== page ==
Brexit: What are the implications for tax law?

Tax Update


The precise impact of a Brexit on UK tax law is not possible to determine without knowing the terms of the exit negotiated by the UK with the EU and future government decisions. There are various ways the relationship between the UK and the EU member states might operate following a UK exit from the EU and such a relationship might take two years (or even more) to establish. 

A discussion of the options available is beyond the scope of this note, but the main alternatives include:

  • The UK joining the European Free Trade Association and the European Economic Area, and so retaining access to the common market on the same basis as Norway, Iceland and Liechtenstein, and continuing to contribute to EU spending
  • The UK negotiating either a standalone free trade agreement with the EU, or a series of agreements covering individual trade sectors (in a similar way as Switzerland has)
  • The UK negotiating an ongoing customs union with the EU (in the manner that Turkey has).
Tax issues and potential implications of a Brexit include:

  • Corporate transactions and withholding taxes 
    • Some EU directives are aimed at removing tax obstacles from businesses operating across the EU; the Parent-Subsidiary Directive eliminates withholding tax on dividends paid between associated companies within the EU and the Interest and Royalties Directive eliminates withholding tax on interest and royalty payments between associated enterprises within the EU. If those directives were no longer to apply, double taxation of dividends could arise for groups with a UK parent and EU subsidiaries or EU parent and UK subsidiaries and there could be withholding tax costs on payments of interest and royalties into the EU from the UK and vice versa (subject to applicable double tax treaties). Alternatively, the UK may re-visit some of its withholding tax rules and perhaps abolish the requirement to withhold tax on interest given the gradual erosion of the practical incidence of withholding in recent years and the fact that several other European jurisdictions do not levy withholding tax on interest.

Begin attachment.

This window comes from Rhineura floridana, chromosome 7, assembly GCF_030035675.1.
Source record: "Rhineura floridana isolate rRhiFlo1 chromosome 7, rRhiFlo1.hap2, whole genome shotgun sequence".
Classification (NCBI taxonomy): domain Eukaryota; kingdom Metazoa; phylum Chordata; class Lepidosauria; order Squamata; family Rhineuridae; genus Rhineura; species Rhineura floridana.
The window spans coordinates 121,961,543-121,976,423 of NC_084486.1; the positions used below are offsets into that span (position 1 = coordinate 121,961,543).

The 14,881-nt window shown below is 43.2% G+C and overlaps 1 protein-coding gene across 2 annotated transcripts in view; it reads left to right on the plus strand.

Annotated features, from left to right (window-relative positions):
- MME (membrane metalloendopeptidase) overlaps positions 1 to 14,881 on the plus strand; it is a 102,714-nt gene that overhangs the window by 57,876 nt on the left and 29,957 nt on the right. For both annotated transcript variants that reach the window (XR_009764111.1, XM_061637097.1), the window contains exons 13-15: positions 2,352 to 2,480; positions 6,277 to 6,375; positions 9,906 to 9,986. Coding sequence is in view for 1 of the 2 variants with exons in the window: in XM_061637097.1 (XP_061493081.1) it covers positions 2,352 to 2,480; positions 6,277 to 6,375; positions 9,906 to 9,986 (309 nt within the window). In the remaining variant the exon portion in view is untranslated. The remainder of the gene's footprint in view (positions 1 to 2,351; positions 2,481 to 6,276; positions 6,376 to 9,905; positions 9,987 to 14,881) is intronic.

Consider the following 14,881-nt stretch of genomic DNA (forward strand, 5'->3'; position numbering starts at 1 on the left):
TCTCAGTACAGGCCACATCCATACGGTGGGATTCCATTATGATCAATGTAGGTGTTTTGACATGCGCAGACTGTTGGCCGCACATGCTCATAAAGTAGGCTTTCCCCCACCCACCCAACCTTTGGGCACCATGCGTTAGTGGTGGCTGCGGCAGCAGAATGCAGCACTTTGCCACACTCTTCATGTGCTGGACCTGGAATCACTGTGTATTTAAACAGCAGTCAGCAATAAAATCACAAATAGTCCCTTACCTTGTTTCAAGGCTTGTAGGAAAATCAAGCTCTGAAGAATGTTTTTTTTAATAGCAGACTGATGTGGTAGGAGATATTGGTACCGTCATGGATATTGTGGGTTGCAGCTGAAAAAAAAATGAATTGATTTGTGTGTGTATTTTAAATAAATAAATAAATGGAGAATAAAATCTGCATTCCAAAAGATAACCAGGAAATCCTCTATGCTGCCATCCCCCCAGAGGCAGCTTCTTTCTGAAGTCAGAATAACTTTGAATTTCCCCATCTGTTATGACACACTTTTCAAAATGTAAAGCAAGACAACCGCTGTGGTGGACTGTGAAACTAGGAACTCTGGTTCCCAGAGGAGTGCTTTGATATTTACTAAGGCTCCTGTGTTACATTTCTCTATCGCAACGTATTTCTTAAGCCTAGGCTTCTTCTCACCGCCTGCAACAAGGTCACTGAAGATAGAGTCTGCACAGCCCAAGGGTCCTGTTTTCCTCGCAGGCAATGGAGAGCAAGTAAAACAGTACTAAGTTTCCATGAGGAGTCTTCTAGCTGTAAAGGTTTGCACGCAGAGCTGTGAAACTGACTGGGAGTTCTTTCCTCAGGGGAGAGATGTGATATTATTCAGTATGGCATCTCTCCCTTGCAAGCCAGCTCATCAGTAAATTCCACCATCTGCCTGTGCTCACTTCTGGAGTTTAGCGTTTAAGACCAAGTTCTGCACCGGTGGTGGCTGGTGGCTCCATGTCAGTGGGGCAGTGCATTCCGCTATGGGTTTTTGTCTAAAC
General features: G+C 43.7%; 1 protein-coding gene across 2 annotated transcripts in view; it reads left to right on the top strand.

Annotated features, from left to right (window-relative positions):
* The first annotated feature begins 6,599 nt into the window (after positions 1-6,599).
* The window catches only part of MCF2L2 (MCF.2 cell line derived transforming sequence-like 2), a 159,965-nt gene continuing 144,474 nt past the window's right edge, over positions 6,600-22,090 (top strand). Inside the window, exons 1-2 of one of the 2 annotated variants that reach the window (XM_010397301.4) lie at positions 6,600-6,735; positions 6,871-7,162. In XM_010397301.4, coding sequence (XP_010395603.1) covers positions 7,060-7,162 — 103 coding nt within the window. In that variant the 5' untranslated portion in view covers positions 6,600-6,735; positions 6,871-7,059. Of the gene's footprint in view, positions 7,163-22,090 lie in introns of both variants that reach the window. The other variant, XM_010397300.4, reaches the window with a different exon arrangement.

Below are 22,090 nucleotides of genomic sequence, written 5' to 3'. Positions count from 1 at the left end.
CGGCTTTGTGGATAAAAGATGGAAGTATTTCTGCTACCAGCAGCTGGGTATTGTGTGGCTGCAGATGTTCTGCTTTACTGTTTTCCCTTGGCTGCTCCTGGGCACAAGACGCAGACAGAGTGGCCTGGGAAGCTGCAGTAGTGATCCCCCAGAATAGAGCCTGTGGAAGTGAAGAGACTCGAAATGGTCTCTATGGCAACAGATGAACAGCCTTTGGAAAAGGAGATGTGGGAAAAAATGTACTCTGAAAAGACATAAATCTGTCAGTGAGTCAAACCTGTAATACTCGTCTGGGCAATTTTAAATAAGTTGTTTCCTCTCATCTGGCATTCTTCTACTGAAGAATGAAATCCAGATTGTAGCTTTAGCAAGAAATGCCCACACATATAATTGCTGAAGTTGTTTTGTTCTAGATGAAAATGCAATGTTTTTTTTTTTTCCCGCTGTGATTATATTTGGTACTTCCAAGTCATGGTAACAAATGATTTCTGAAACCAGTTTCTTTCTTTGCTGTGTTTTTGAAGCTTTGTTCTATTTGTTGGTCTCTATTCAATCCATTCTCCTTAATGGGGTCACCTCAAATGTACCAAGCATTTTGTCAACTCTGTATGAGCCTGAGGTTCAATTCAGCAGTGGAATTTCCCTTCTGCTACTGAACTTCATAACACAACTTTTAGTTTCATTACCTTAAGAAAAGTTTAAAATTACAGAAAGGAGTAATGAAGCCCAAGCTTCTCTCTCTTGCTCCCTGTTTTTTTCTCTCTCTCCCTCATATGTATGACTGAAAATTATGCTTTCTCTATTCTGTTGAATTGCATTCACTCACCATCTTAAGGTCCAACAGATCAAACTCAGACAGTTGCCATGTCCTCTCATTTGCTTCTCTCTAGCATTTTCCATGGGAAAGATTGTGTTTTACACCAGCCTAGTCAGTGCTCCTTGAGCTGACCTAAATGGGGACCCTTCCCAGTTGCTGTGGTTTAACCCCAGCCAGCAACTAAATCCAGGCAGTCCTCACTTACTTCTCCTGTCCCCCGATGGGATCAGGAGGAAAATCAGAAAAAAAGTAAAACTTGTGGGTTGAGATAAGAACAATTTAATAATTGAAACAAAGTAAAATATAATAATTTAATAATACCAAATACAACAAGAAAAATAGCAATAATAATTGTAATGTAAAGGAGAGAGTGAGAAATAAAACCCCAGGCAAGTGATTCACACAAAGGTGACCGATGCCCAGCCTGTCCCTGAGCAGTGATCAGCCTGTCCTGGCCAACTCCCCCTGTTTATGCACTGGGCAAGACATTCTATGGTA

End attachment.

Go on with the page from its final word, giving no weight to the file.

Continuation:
• The UK may no longer be required to give effect to the Merger Directive which is designed to remove fiscal obstacles to cross-border reorganisations. 
    • The Capital Duties Directive prevents member states from imposing tax on the raising of capital by companies, such as share issues. This has meant that the UK has had to restrict the scope of its 1.5% stamp duty reserve tax charge on share issues into depository receipt issuers and clearance services. Depending on the terms of any Brexit, this charge could be imposed more widely again.
  • Corporate tax systems
    • Direct taxes are a matter for the UK but the UK government must exercise its powers in creating and maintaining our corporation tax system consistently with EU law, the principle of fiscal neutrality and, in particular, the fundamental freedoms of movement of capital, people and services and of establishment. The UK has over the years been required to amend its tax law on several occasions to comply with EU law (for example its corporation tax group relief system). Decisions of the Court of Justice of the European Union, even where another member state was party, have affected the design of important aspects of the UK's corporate tax system such as its controlled foreign company rules. 
    • If the UK were to join the EEA then it would continue to be subject to these restrictions and enjoy the benefit of the EU fundamental freedoms Assuming the UK does not become part of the EEA, it is uncertain to what extent the UK would amend its tax laws to revert to its former position (distinguishing between UK and non-UK taxpayers) if relieved of the constraints of EU law (and conversely whether the tax systems of EU member states would discriminate against UK businesses). Any temptation to restore the UK tax system to one which favours domestic companies might be counterbalanced by an incentive to maintain the UK's attractiveness as a place for multi-nationals to do business and as holding company jurisdiction.
    • For some years, the EU commission has been pushing for full harmonisation of corporate tax notably through the introduction of a Common Consolidated Corporate Tax Base and more recently through a uniform response to the recommendations made by the OECD in its Base Erosion and Profit Shifting (BEPS) reports last year. While the UK has been a supporter of the BEPS recommendations, it has been an opponent of the CCCTB leading some to suggest that a Brexit could result in an acceleration of its introduction.